Making History

By Stephanie Schriock, EMILY’s List President

This week, Hillary Clinton became the first woman in our country’s 240-year history to win a major party nomination for President of the United States. This is a big deal. A stop-everything-you’re-doing-to-think-about-the-history-we-just-made big deal.

Think about this: The Declaration of Independence was adopted in 1776. Women didn’t get the right to vote in this country until 1920 after a 70-year public struggle. And even after the 19th Amendment was ratified, women of color still were not guaranteed this fundamental right until the 1965 Voting Rights Act.

Movements don’t happen overnight and they are never easy, but we’ve come a long way. Even as recently as the 1970s, many women still couldn’t get their own credit card or rent an apartment without a man co-signing for them. And Roe v. Wade, Title IX, and the Violence Against Women Act all didn’t exist yet.

My home state of Montana was actually the first state ever to elect a woman to Congress — Jeannette Rankin, in 1916 — four years before women across this nation could even vote. At the time, she said, “I may be the first woman member of Congress, but I won’t be the last.” She was right, but it took a while to get the second, and even to get to the 19 percent women are today in Congress.

A Democratic woman, Sally Ride, would actually go to space before a Democratic woman would get elected to the U.S. Senate in her own right. (Some had served, but usually because they’d been married to a man who died while in office.)

EMILY’s List was founded in 1985 to help elect that first woman, and she was and is Barbara Mikulski. And we’ve been working toward this moment ever since. In a little more than 30 years, we’ve literally changed the face of power in Washington, by electing 18 more pro-choice Democratic women to the Senate, 110 women to the U.S. House of Representatives, and more than 700 women to state and local office, including 11 woman governors. (You can see that impact in the blue trend line on the chart.)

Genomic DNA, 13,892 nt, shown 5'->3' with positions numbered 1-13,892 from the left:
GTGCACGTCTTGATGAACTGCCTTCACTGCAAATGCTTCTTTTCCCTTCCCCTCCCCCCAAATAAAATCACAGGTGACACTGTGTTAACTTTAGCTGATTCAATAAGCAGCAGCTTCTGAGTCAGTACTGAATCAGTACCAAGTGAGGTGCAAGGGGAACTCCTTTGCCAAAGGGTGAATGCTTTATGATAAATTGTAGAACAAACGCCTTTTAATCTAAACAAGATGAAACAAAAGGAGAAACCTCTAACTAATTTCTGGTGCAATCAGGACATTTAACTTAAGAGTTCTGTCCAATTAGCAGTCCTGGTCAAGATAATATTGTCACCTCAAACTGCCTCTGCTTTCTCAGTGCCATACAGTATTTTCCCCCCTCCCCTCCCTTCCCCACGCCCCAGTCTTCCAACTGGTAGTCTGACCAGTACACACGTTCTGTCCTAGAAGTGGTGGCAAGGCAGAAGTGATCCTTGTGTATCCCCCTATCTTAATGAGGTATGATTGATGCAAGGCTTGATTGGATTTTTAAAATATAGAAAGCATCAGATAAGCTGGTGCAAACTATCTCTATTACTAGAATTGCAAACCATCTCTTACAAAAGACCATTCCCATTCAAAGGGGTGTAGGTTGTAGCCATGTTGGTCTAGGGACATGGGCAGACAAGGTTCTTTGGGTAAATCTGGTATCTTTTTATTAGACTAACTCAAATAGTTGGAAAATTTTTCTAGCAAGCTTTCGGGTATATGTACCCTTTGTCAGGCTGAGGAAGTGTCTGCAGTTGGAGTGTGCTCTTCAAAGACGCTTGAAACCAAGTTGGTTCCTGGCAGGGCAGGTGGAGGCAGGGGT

Our country would be unrecognizable today without the leadership of EMILY’s List candidates. There have been some heartbreaking losses along the way, but we’ve learned from the victories and the defeats and we’ve never been stronger than we are today.

There is still one office missing, though, from the list of elected positions EMILY’s List women have won.Americans have elected 44 presidents in our country’s history and none of them have been women. But we plan to change that this year by electing Hillary Clinton to be our first woman president.

This primary victory is one giant step toward achieving that goal and the EMILY’s List community is so proud of what she’s accomplished, standing on the shoulders of women like Susan B. Anthony and Alice Paul, Jeannette Rankin and Barbara Mikulski, Shirley Chisholm and Geraldine Ferraro.

At EMILY’s List, we know that firsts are important. But so is what comes next. Today, somewhere out there, the second, third, and fourth woman presidents are energized by this moment. Future women mayors, state representatives, and members of Congress are realizing that there is no limit to what they can achieve. Women and girls across the country are not just seeing Hillary Clinton, a trailblazer — they’re also seeing that new trail.